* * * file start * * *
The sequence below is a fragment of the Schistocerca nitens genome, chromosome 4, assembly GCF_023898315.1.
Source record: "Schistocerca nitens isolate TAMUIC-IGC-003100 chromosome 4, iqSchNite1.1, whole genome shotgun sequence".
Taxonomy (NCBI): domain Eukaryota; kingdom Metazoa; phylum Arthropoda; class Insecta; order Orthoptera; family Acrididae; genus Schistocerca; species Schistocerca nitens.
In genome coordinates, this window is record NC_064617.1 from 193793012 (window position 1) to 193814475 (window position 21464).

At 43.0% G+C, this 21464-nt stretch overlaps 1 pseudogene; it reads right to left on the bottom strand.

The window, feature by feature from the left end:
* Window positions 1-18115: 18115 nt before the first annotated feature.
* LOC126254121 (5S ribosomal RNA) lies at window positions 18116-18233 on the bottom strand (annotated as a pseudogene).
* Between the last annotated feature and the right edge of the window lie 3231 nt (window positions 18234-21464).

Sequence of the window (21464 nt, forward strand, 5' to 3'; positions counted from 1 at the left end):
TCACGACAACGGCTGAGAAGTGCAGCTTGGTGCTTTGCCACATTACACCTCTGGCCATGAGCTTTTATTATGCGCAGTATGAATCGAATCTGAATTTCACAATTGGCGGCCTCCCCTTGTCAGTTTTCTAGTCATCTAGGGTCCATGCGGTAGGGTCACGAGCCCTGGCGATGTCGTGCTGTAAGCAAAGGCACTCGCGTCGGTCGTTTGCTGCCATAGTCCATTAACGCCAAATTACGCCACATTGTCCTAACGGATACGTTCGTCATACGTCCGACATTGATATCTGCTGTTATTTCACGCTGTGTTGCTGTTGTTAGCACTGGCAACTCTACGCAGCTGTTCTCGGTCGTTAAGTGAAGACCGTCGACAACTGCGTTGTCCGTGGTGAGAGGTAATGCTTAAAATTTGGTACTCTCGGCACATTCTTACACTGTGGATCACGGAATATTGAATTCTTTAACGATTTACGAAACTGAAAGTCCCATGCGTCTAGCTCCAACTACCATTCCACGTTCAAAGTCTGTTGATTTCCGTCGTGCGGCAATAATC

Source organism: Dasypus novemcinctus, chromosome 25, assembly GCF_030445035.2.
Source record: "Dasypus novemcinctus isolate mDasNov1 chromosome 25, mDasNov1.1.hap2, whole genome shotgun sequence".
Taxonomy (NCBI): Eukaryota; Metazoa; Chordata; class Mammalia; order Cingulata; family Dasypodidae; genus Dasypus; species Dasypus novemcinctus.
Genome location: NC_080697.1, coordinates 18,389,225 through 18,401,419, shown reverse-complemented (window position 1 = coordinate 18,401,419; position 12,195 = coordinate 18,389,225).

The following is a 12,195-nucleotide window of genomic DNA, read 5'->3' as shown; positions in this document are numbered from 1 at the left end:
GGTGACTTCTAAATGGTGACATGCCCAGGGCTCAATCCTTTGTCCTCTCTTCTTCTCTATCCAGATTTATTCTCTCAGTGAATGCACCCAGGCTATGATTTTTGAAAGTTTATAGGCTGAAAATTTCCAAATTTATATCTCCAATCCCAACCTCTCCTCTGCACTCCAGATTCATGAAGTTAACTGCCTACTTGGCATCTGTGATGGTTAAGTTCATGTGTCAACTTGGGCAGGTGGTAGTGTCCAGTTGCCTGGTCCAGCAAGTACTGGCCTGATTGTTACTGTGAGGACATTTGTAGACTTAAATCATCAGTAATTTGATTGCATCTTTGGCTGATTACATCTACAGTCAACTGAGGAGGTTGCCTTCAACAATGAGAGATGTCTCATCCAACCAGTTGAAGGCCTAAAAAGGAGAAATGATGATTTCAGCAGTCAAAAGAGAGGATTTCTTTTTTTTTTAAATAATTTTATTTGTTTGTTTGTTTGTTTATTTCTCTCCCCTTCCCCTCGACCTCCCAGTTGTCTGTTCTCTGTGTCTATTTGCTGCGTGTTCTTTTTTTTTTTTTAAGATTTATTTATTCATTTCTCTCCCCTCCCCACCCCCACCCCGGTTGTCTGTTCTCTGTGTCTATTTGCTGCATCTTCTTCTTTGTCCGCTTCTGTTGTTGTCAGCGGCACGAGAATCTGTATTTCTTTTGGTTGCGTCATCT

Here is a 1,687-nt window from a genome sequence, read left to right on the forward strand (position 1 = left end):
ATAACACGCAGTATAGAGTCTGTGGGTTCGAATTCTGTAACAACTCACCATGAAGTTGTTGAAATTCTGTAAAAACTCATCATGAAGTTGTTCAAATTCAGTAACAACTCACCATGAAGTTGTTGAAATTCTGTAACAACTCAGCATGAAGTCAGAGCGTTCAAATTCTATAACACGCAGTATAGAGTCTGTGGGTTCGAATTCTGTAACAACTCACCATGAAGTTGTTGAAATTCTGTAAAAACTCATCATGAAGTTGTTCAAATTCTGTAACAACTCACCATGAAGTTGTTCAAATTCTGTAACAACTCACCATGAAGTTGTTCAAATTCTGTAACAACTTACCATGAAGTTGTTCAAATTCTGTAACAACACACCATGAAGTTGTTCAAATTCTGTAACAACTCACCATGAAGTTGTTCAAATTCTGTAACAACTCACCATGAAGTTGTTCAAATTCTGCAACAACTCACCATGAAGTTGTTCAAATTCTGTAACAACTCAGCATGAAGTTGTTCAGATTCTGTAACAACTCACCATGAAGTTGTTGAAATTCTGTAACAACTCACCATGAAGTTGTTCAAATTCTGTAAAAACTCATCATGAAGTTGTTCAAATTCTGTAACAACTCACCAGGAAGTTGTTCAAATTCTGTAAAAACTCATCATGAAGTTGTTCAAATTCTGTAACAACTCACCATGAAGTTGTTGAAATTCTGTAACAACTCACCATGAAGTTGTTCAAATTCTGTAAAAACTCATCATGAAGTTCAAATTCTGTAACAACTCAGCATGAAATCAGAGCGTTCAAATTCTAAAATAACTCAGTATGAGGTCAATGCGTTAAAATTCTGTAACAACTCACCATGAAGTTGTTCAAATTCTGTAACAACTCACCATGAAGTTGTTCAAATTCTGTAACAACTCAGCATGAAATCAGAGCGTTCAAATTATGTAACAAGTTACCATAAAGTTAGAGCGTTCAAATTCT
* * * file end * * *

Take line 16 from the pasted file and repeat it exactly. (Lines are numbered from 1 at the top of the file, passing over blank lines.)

The following is a 12,195-nucleotide window of genomic DNA, read 5'->3' as shown; positions in this document are numbered from 1 at the left end: